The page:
This brand is all about change – the good kind
(Also posted at the United Way Ottawa blog) Over the last year, click I’ve spent a lot of time telling United Way Ottawa what they’re doing wrong – not because I’m mean, unhealthy or a hater, treatment but because they asked me to as an advisor helping them improve their brand strategy. So when they asked me to blog about what they’re doing right, and all the solid reasons to support them during this campaign, I thought: that’ll be kind of nice for a change (and remember that term).
Defining the Way
So ask yourself this question: “What does the United Way do?”
Now hold that thought for a moment.
My job as a “brand strategy” guy is to help organizations answer questions like that – to simplify and streamline the stories they tell. I’m that critical outside eye that tries to explain complicated stuff in a way that makes sense. This is especially important when big changes are happening, as is the case with United Way Ottawa.
But it becomes tricky when a brand has been as successful, and has been around as long, as Ottawa’s United Way. No matter how big or obvious the change is to people inside the organization, it’s going to be a huge effort to shift public perception to catch up with present reality.
So think again about the answer you gave above. Chances are, if you’re like 90+% of people in Ottawa (including me a few short months ago), you gave an answer like: “they collect money for a bunch of different charities,” or “they distribute money,” or “they run that huge campaign every fall”.
So if you equated “United Way” either with a. “moneybags”, b. “giant campaign” or c. “both”, pat yourself on the back because you are totally right. The United Way does those things… and more.
So what’s the problem?
As I found out to my surprise, the big branding problem here is not the accuracy of people’s perceptions; it’s emphasis. The difference is not WHAT the United Way does, but WHY they do it, and the logic behind HOW and FOR WHOM.
United Way 1.0 was about funding agencies
The “old” United Way gave money to a spectrum of social agencies like shelters, food banks, boys and girl’s clubs, etc. because they were seen as important actors in the community, and it was really important to keep them going.
Sounds good so far, right? It’s sad that we need shelters and food banks in such a wealthy country, but it would take a real cold-hearted Scrooge to argue that we don’t need them at all; as far as I’m concerned, anyone who chooses to work in this field is a saint who deserves an automatic ticket to heaven.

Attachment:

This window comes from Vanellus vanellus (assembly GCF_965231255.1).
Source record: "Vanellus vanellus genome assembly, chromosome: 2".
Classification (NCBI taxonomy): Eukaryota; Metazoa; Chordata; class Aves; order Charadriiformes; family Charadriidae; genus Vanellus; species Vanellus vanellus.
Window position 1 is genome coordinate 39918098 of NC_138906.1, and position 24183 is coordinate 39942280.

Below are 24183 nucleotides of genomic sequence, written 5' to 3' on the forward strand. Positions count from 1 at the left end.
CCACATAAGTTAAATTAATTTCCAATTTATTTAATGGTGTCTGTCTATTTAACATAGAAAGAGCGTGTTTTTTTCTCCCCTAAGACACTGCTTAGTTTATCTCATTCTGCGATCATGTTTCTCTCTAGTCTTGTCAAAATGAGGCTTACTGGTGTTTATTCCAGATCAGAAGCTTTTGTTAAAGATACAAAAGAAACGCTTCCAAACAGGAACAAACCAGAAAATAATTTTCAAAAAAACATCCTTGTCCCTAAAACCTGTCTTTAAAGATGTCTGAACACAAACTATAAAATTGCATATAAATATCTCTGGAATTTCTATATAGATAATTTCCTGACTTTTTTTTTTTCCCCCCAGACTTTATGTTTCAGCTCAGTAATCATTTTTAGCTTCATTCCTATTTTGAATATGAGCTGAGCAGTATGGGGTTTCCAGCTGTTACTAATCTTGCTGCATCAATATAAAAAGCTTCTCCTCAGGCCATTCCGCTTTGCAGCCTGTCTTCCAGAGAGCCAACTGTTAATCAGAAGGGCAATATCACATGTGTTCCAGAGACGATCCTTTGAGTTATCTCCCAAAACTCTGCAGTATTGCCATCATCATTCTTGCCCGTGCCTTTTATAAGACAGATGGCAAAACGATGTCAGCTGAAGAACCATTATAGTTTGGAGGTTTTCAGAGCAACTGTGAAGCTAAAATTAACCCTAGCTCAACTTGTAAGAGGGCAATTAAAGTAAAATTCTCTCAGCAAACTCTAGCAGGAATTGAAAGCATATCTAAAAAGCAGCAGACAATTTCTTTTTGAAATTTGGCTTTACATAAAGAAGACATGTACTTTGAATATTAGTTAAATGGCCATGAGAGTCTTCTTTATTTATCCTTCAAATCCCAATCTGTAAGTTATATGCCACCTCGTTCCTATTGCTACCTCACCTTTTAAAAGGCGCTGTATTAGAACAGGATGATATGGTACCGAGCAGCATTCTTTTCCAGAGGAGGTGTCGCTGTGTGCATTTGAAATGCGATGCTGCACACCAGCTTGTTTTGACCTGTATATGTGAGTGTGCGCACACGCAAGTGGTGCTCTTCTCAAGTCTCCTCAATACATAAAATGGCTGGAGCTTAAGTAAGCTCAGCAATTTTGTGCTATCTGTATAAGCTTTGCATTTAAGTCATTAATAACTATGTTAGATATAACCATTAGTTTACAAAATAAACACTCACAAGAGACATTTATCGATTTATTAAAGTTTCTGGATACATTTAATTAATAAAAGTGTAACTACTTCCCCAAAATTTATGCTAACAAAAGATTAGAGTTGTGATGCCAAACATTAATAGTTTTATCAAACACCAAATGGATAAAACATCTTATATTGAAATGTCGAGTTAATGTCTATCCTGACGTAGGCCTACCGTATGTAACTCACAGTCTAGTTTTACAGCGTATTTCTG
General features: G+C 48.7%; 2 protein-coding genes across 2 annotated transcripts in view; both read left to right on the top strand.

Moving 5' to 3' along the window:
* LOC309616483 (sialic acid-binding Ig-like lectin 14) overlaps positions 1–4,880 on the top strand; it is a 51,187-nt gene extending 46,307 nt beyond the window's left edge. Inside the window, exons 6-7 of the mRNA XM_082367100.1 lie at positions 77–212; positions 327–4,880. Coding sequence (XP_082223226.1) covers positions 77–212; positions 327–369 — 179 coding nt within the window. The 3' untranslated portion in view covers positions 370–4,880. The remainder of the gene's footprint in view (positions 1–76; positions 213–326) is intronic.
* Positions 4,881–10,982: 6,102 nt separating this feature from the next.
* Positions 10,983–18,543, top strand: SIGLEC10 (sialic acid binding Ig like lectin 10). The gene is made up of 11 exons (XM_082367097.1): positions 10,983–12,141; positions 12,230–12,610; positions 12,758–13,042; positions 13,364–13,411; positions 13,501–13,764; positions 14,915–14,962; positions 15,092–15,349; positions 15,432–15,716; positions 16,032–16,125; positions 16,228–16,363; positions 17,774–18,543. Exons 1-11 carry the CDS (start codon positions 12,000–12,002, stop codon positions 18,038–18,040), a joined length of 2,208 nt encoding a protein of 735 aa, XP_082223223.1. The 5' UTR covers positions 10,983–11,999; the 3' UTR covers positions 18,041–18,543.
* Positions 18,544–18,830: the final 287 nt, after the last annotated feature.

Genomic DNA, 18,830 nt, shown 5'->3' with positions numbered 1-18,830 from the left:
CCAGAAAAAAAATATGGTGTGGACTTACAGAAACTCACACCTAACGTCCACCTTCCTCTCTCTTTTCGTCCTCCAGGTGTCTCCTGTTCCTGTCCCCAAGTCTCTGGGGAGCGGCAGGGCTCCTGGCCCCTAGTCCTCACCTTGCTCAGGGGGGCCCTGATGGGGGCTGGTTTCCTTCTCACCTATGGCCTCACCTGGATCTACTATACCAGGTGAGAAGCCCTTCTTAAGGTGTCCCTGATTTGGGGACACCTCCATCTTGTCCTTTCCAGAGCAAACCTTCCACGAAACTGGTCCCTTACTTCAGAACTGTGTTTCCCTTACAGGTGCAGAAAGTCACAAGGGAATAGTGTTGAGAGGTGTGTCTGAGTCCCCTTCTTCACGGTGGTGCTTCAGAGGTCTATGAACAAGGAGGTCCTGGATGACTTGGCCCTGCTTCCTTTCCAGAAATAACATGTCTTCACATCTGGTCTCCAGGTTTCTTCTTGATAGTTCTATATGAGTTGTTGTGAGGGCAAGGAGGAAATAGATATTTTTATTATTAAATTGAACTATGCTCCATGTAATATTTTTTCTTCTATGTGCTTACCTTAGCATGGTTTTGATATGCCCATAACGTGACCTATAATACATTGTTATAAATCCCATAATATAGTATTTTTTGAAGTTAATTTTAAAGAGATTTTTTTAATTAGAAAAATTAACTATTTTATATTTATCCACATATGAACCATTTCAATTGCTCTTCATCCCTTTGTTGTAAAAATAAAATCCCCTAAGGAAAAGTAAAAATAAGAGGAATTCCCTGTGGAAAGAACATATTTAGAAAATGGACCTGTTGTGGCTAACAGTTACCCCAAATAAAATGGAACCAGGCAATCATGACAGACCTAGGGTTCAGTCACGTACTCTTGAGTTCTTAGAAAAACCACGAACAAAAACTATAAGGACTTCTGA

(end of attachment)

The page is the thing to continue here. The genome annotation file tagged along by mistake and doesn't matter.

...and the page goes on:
But even we non-Scrooges occasionally wonder things like, “do we actually have too many social agencies – or too few?” “Are they really working together effectively?” or most importantly: “Are my donations actually making a difference?”
I can’t tell you the answers. Neither can the individual agencies. Nor can any one level of government. The problems, and the potential solutions, are just too complicated and big.
But there is one group who is in the best possible position to answer that question. Which brings us to…
United Way 2.0 is about making change happen
The exciting change that has been happening – and is still underway – at United Way Ottawa is the move from giving money to agencies to investing in projects that deliver results.
As it was explained to me by United Way insiders, this involves three steps:
- Identify change opportunities: that is, find the social problem areas where smart effort will be rewarded with tangible, measurable results. Right now, the three areas are Growing Up Great (make sure kids and youth in Ottawa can reach their full potential), Belonging to Community (help vulnerable groups contribute fully to our community), and Turning Lives Around (reduce homelessness, addictions, and violence).
- Build the team and the plan: recruit the people who have the ability to make change happen – including agencies, decision makers, social influencers, and entrepreneurial donors – and agree on the approach and how to define success.
- Equip them to succeed: work with the team to provide whatever “change tools” are needed – like volunteer energy, media efforts, policy influence, mini-campaigns, and public education. Of course, many of these efforts also require money. But note, it’s not about spending money; the new focus is on investing in real change, and making sure we (as a city) can see the results all around us.
Please give your dollars. But keep the change.
That’s why we’re trying to focus attention on the real value of the United Way to Ottawa: as the people who help us all solve social problems – the people who make change happen. And yes, right now that involves giving dollars, so please do.
But here’s the clincher: the other big change has to happen outside the United Way – among the rest of us. We have to change from thinking of the Way as ” those people you give money to so you don’t have to think about social issues any more,” and instead as “those people who need my help making this happen.”
United Way change projects aren’t their projects; they’re ours.
So now that you know a bit more, ask yourself: how can I be part of the new, simplified United Way story? How can I be a change-maker too?
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